Subversion is a version control system that keeps track of changes made to files and folders (directories), facilitating data recovery and providing a history of the changes that have been made over time. Subversion was designed to replace Concurrent Versions System (CVS), an established program for saving and retrieving multiple versions of source code.
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Here are the key features of Subversion:
- Versioning is done for folders as well as for individual files.
- There is a provision for adding, deleting, copying and renaming files and folders.
- File and folder properties are recorded over time, thereby creating a detailed history.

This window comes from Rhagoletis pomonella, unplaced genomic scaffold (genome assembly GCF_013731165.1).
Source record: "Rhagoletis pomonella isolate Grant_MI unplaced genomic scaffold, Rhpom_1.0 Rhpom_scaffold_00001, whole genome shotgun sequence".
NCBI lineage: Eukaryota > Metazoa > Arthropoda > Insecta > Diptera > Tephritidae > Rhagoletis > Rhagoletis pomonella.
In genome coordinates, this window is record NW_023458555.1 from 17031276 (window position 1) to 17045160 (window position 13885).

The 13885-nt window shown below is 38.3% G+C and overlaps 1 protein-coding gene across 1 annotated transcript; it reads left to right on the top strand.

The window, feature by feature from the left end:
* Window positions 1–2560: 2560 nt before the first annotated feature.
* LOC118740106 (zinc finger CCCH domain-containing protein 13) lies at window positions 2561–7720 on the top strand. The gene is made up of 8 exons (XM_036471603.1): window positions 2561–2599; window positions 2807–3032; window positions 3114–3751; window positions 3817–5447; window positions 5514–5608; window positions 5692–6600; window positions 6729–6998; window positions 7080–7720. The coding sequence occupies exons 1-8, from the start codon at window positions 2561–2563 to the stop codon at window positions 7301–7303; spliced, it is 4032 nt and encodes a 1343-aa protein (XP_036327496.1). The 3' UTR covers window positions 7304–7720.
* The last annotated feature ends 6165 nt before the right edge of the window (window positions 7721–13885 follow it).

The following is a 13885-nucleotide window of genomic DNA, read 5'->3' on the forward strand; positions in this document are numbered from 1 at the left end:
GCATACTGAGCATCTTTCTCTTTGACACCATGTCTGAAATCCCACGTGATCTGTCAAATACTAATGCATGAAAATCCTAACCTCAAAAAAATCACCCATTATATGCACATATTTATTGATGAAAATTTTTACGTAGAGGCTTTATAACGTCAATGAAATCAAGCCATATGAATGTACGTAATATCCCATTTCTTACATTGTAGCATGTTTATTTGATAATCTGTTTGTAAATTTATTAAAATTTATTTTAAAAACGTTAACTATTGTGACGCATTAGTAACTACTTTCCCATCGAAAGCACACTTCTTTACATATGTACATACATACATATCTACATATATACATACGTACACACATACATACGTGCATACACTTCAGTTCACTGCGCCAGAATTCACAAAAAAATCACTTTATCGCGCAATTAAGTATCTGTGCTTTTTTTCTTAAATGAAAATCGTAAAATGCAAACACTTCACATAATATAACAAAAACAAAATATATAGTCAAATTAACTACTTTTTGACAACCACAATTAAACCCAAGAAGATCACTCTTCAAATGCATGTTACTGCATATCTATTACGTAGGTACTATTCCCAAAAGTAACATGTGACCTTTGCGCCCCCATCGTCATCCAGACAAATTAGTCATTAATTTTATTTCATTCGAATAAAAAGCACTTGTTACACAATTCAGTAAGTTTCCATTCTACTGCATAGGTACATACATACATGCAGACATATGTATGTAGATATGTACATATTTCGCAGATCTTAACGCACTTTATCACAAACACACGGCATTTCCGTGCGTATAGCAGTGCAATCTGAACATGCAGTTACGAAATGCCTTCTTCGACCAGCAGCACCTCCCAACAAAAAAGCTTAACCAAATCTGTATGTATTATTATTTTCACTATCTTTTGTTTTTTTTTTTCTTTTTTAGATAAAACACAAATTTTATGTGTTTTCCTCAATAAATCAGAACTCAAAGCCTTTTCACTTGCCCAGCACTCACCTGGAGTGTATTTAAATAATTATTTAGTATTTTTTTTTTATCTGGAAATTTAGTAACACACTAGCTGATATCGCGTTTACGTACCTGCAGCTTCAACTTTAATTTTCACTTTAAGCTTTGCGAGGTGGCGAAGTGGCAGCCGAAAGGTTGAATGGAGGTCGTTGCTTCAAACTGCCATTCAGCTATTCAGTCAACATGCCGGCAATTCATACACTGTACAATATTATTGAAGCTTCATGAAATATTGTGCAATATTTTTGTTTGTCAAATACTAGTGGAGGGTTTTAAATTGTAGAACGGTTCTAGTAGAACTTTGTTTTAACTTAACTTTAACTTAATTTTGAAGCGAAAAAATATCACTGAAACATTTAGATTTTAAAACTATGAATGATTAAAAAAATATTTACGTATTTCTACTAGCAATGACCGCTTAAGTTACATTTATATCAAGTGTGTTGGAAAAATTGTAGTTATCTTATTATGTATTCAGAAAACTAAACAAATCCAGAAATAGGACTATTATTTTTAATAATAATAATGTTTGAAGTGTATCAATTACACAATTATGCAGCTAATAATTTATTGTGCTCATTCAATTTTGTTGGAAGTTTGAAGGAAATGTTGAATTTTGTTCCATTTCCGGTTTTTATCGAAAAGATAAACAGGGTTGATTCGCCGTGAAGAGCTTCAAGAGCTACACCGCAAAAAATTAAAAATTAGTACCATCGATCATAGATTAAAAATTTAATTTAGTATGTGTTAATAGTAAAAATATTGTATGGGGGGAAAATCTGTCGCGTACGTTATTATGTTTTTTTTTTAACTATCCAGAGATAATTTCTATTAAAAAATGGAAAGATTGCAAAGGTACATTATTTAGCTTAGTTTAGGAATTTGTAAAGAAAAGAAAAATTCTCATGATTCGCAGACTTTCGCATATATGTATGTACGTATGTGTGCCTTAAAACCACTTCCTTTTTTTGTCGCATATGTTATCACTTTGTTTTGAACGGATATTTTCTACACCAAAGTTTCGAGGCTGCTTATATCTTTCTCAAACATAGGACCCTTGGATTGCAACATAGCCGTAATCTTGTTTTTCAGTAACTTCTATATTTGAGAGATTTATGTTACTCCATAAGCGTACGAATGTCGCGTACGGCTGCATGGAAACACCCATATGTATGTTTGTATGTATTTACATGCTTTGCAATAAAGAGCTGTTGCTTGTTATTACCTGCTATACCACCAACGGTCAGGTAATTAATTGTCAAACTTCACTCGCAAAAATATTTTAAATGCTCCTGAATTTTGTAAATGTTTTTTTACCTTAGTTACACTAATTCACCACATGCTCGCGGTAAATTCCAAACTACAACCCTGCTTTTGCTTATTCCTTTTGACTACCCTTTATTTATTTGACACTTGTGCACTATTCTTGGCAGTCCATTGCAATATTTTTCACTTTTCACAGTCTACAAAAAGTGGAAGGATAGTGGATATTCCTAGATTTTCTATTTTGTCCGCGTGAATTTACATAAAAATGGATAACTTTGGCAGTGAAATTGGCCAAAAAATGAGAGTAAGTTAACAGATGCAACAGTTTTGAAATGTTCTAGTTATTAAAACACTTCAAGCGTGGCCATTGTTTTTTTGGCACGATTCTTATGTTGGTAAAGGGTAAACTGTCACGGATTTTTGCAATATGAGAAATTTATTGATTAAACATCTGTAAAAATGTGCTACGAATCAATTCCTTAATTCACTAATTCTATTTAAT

- Developers can create and commit changes as atomic, self-contained units.
- It is easy to implement new network functions.
- Text and binary files are stored and handled in a consistent manner.
- Branches and tags are created efficiently and quickly.
- Subversion is easy to use with other software and programming languages.
Karl Fogel and Ben Collins-Sussman designed Subversion as free and open source software (FOSS). The developers' intent was to resolve inherent bugs and feature flaws in CVS and provide a better interface. Fogel and Collins-Sussman started to develop Subversion in 2000. The open source community has collaborated on the project since that time.